In this clip from a special “on location” edition of the Busted Halo Show at the Los Angeles Religious Education Conference, Father Dave hosts Bishop Robert Barron.
Bishop Barron is well-known for his excellent PBS “Catholicism” documentaries, his popular online evangelization effort “Word on Fire,” his acclaimed books and articles on theology, and for his work as a religion correspondent for NBC news. He is currently working on a project exploring “Pivotal Players” of the Catholic faith like Augustine, Ignatius of Loyola, Fulton Sheen, and Flannery O’Connor.
In his keynote speech for the annual LA RECongress, Bishop Barron addressed the growing number of “nones” or the unaffiliated people, especially the young, who don’t identify with any particular religion.
“I think any Catholic has got to be animated about this,” the bishop says. “The stats are depressing, and there’s no way around that. … For every one person joining our church today, 6.3 are leaving! … We have to be awake to that situation, we can’t just put our heads in the sand.”
Father Dave notes that one of the big takeaways from Bishop Barron’s talk was “Let’s stop watering down the faith.”
A huge part of religious decline, according to Bishop Barron, is poor catechesis and the “dumbing down” of theology and philosophy. “Why aren’t we giving instruction at very high levels? … Every single day on my website, I deal with the disciples of the New Atheists, young people that were argued into atheism. Well, we’ve gotta argue them back.” Young people are looking for answers, he says, and they should be able to understand the faith. “Are we equipping our kids to deal with these questions?” he asks. In order to combat movement away from the Church, we have to go back to the complicated truth instead of trying to make the faith seem simplistic.“We were talking about the number two issue, now let’s be somewhat transparent and talk about the number one issue,” Father Dave says. Angered by the recent resurfacing of the sexual abuse crisis, the faithful are demanding accountability from bishops.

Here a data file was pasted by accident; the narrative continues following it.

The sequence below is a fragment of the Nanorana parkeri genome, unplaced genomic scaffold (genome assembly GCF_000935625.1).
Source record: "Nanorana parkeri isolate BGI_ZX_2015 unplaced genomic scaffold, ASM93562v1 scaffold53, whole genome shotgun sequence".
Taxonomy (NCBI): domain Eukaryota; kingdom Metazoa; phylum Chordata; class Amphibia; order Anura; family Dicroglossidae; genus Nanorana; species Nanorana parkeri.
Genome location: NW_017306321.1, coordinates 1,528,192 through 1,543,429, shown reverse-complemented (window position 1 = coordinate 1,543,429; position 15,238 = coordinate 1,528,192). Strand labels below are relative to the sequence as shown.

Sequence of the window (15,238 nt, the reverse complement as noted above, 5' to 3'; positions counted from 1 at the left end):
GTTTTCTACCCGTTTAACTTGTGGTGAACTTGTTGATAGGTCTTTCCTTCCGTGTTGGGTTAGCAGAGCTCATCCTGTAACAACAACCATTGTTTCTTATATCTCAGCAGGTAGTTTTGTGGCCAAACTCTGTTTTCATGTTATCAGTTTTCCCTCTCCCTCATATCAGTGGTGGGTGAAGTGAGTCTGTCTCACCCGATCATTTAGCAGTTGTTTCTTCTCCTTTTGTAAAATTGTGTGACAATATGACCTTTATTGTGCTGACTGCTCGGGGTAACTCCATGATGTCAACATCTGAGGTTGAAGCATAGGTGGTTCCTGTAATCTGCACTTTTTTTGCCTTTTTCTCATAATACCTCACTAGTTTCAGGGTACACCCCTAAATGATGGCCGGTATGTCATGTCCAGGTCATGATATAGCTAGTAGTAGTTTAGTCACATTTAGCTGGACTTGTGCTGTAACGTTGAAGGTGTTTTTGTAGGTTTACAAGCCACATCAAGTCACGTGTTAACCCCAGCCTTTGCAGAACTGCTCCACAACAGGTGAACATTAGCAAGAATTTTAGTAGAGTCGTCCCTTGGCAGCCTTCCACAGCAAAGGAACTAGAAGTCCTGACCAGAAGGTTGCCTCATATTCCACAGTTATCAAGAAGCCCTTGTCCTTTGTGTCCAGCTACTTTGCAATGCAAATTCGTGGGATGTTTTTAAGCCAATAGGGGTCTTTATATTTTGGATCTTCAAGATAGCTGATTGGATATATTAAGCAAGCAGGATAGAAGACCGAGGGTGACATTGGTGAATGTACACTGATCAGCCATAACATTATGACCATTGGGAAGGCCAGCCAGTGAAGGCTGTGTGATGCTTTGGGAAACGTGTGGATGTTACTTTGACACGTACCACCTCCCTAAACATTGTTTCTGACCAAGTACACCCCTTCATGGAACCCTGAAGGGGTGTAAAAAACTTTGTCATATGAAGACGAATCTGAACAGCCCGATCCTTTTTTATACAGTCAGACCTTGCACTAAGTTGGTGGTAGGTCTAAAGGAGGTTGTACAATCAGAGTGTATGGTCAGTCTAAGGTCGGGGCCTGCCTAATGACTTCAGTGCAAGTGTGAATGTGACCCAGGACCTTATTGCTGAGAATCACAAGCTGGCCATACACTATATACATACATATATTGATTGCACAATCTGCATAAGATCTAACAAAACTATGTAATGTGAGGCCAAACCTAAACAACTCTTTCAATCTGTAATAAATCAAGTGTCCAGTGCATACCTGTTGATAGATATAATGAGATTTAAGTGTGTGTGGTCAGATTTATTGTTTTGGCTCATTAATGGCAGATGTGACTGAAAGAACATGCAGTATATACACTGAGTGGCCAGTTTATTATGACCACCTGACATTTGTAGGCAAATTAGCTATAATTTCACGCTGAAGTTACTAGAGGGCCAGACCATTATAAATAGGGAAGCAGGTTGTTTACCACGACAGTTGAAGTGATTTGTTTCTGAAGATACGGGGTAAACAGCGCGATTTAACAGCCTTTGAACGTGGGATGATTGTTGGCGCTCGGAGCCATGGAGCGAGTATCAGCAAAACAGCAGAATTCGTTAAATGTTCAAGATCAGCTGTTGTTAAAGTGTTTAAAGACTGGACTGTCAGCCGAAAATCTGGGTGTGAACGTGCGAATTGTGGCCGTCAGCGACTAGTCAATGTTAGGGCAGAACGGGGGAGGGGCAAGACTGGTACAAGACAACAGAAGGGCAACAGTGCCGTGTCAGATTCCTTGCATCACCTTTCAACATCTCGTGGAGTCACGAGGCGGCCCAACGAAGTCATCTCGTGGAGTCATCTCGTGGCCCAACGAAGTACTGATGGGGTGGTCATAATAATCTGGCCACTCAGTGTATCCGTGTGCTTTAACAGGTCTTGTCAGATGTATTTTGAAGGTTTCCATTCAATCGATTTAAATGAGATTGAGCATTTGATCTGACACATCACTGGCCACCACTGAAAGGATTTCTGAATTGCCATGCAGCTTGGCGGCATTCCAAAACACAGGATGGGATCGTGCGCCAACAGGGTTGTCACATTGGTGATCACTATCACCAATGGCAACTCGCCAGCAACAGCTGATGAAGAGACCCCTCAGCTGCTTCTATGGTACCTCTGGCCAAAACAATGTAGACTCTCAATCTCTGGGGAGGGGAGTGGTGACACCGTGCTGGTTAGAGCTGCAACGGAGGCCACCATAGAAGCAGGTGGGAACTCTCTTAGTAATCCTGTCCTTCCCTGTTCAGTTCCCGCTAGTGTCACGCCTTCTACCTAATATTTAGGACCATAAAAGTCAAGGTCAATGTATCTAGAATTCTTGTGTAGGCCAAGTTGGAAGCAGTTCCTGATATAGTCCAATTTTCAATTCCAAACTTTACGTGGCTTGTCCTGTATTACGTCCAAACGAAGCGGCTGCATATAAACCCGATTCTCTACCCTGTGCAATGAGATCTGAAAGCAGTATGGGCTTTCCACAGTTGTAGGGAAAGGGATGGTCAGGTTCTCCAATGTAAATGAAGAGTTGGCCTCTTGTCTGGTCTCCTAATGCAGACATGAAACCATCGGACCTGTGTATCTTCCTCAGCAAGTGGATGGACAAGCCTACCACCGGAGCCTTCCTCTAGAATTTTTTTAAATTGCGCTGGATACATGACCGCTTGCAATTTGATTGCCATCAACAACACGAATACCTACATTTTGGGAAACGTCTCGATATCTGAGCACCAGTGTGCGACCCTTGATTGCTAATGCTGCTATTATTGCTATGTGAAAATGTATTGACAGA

“Have we responded in very good ways? The answer is yes,” Bishop Barron says. The Dallas Charter, a 2002 American document of reform, has largely led to a huge drop off in incidents. However, the bishop agrees, “The new dimension of it is the bishops.” Although much still needs to be addressed, bishops in conjunction with the Vatican are meeting in the United States and throughout the world to enforce more transparency and accountability in the Church hierarchy. Bishop Barron expresses genuine hope for the future of the Church for both religious education of the young and lasting change in response to sexual abuse.
Photo credit: Los Angeles Auxiliary Bishop Robert E. Barron addresses the 2015 World Meeting of Families in Philadelphia. (CNS photo/Jeffrey Bruno)